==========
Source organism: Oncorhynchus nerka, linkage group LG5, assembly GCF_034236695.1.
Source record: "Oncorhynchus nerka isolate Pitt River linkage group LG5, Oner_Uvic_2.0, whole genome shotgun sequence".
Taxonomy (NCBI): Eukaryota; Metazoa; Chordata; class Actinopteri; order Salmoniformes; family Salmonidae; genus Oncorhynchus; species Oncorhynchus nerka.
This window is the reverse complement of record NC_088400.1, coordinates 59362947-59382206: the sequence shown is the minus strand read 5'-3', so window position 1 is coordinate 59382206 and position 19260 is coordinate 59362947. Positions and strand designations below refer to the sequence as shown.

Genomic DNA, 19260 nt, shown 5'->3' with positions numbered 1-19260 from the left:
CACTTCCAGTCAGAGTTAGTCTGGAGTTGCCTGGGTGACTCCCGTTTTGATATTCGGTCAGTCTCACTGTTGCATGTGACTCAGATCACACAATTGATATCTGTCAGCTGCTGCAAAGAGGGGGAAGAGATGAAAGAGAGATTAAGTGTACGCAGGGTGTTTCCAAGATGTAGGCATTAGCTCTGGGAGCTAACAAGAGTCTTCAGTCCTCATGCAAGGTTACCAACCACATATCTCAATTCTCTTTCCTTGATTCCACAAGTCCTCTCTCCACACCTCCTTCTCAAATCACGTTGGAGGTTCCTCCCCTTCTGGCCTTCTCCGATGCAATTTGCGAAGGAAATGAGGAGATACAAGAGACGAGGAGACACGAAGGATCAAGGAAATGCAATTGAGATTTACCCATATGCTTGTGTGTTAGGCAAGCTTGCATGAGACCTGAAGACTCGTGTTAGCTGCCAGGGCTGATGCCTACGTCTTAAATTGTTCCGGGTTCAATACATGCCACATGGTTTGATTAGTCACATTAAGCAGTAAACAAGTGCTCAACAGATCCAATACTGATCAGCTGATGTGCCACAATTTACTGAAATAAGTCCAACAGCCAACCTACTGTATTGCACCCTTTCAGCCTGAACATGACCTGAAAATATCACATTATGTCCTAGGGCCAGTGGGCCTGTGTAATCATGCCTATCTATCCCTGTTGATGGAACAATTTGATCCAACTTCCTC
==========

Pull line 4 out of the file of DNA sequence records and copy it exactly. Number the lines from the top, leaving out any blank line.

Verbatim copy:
This window is the reverse complement of record NC_088400.1, coordinates 59362947-59382206: the sequence shown is the minus strand read 5'-3', so window position 1 is coordinate 59382206 and position 19260 is coordinate 59362947. Positions and strand designations below refer to the sequence as shown.